Use of Mobile Technology for assessing community and wildlife use of rangeland resources
Field survey team
Conservation Solutions Afrika
Community / field-based implementation
This semi-arid rangelands of Laikipia County, Central Kenya, are the location of some of the most important wildlife habitats in Kenya, being home to elephants, rhinos, lions, leopards, giraffes, buffalos and several other mega-fauna species that are an integral part of the tourist industry. The same area is also the mainstay for livestock production which is the major economic activity for local communities. Laikipia is therefore one of the biggest and most productive SEPLS in Kenya. This project assessed the spatial, temporal and seasonal uses of key natural resources in Laikipia by both wildlife and livestock production, at selected water points and along the livestock movement routes that connect these water points. The main objective was to identify the balance points between the resource needs of wildlife and pastoral communities in order to conserve the resources and reduce conflict which has often occurred because the rangelands, pastures and water points are all shared between wildlife and livestock populations.
Key achievements under the project included:
- Equitable practice of livestock production and wildlife conservation occurring in the same conservancy: This project demonstrated that biodiversity conservation can go hand-in-hand with a livestock production system.
- Use of simplified technologies that can include communities in collecting information about the SEPLs where they live: The project used mobile phones for data collection based on GSM technology to develop a cost efficient and effective way to collect data, while fully involving local communities.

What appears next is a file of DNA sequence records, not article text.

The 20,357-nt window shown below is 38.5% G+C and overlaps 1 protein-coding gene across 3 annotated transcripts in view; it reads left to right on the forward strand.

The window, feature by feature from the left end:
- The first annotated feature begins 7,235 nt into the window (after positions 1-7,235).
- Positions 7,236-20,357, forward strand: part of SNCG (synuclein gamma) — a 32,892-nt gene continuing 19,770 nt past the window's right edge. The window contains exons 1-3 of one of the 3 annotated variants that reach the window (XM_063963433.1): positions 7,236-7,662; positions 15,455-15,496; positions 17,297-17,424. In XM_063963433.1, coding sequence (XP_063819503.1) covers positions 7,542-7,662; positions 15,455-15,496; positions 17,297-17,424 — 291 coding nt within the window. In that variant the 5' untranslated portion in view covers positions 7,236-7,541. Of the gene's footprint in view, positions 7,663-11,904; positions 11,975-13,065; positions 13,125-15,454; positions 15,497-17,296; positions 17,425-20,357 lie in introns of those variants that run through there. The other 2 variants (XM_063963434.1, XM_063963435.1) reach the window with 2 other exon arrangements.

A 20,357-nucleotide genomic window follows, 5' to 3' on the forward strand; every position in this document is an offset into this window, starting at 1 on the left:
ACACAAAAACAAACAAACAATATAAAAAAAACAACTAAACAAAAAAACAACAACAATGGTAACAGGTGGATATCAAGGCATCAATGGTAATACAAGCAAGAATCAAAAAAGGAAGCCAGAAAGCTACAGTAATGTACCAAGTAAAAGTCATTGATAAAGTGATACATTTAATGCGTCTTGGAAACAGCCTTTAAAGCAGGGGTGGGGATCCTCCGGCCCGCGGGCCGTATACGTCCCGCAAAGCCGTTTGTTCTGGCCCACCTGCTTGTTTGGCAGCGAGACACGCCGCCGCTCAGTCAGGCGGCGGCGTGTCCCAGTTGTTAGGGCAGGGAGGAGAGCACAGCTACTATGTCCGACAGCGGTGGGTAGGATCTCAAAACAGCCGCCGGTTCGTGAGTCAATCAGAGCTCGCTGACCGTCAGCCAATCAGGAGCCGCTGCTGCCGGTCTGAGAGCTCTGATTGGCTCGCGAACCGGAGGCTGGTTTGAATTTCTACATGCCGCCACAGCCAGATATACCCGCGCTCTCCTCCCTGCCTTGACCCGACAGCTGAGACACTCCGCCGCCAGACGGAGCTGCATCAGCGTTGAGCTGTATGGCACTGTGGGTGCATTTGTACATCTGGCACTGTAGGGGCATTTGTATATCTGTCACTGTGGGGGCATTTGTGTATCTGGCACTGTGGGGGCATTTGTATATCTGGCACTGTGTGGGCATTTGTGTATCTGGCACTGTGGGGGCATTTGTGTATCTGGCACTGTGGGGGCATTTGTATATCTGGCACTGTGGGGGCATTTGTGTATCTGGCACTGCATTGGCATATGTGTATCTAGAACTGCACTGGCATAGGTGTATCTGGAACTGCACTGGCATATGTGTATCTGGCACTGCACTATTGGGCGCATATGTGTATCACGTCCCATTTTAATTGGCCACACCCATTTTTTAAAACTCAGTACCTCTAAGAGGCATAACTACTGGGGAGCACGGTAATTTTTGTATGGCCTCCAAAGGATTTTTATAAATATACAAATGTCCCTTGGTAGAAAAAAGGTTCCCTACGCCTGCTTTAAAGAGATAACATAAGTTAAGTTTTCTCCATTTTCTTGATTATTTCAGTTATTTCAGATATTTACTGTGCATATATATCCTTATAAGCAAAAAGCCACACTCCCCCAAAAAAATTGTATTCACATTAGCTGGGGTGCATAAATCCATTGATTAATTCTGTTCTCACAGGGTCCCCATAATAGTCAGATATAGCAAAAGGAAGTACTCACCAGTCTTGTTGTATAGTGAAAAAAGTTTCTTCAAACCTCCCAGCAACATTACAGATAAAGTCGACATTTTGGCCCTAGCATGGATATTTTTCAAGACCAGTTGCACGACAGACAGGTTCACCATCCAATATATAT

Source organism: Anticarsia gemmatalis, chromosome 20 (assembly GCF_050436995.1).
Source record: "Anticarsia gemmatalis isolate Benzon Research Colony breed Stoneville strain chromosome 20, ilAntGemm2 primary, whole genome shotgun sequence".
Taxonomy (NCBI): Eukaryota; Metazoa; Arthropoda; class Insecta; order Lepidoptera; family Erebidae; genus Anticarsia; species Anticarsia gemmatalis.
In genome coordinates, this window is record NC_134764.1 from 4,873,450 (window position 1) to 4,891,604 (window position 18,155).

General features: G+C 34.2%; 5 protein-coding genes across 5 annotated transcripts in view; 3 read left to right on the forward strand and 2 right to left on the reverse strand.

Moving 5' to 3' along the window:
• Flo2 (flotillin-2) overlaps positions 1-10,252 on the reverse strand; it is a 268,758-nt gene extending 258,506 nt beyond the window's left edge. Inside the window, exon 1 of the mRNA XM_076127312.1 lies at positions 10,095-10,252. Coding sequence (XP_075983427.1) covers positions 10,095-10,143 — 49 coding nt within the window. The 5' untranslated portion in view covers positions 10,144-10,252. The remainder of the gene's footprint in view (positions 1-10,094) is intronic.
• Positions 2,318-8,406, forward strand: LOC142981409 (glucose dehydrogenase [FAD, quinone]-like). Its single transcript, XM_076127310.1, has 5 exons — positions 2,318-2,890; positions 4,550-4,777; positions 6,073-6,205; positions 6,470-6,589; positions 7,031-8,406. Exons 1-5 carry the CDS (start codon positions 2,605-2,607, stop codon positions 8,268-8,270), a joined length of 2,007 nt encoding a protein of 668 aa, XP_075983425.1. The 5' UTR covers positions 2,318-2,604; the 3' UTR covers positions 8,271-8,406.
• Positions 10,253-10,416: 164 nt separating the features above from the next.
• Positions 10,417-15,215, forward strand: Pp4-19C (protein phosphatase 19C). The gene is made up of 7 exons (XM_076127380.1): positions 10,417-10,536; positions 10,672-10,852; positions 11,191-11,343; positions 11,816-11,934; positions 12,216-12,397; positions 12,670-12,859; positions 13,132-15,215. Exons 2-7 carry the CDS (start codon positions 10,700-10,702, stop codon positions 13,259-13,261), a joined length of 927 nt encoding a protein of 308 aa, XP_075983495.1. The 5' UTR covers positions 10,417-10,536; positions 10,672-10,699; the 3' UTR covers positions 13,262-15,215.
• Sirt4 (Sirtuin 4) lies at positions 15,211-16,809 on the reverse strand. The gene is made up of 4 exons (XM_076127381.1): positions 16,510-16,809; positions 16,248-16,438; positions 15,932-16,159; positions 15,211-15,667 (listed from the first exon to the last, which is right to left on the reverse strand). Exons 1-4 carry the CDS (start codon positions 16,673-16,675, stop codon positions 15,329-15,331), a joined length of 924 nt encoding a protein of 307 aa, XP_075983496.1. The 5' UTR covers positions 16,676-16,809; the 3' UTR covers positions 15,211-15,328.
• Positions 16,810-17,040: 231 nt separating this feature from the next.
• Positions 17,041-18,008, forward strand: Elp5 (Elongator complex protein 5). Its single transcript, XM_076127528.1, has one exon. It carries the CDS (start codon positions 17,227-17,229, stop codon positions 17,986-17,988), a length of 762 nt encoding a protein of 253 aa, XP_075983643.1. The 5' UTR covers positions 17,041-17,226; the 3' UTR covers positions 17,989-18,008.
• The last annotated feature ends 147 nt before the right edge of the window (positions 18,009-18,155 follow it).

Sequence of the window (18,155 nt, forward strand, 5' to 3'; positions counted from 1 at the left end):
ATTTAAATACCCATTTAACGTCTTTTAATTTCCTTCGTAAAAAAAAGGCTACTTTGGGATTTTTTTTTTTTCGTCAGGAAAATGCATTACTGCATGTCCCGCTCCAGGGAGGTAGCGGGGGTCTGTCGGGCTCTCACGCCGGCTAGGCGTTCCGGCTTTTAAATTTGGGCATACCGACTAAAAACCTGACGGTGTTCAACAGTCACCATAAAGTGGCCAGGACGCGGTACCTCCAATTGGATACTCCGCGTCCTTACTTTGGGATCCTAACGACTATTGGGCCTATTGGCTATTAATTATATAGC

- Training of communities on basic principles of natural resource management for their own livelihoods, instead of externally-driven conservation objectives.
- Production of livestock, wildlife and community movement maps which will be used to advice policy development for Laikipia to enhance livelihoods, conservation and security.
- It is important to partner with state authorities, because they are the ones who have the resources and legal mandate in Kenya to guarantee the sustainability of positive outcomes.
- Communities must be included from the beginning when the data is being collected, because they will be willing to accept recommendations based on information that they participate in collecting. Most conservation projects in east Africa are guilty of imposing findings and recommendations on communities after the work has been completed, resulting in actions which are not socially sustainable.
- IPSI members, with the assistance of the secretariat, should have a system of sharing visits, lessons and long-term results between SDM grantees.
Conservation Solutions Afrika
- Non-governmental organisation
2022_CHINESE TAIPEI (TAIWAN)
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Social Policy Ecology Research Institute (SPERI)
Mixed species farming and restoration through support for local indigenous stakeholders
Culture Identity and Resources Use Management (CIRUM)
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